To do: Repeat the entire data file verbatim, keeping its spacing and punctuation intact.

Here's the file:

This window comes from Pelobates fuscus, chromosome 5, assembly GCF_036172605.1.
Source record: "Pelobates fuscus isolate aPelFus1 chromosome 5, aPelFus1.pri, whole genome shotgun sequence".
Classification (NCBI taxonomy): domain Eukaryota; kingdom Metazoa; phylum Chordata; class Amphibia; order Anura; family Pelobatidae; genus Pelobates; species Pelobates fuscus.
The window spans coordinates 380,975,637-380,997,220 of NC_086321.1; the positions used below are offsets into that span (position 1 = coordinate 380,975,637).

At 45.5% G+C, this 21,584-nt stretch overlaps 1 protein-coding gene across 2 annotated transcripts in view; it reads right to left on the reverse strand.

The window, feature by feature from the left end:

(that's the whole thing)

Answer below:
This window comes from Pelobates fuscus, chromosome 5, assembly GCF_036172605.1.
Source record: "Pelobates fuscus isolate aPelFus1 chromosome 5, aPelFus1.pri, whole genome shotgun sequence".
Classification (NCBI taxonomy): domain Eukaryota; kingdom Metazoa; phylum Chordata; class Amphibia; order Anura; family Pelobatidae; genus Pelobates; species Pelobates fuscus.
The window spans coordinates 380,975,637-380,997,220 of NC_086321.1; the positions used below are offsets into that span (position 1 = coordinate 380,975,637).

At 45.5% G+C, this 21,584-nt stretch overlaps 1 protein-coding gene across 2 annotated transcripts in view; it reads right to left on the reverse strand.

The window, feature by feature from the left end: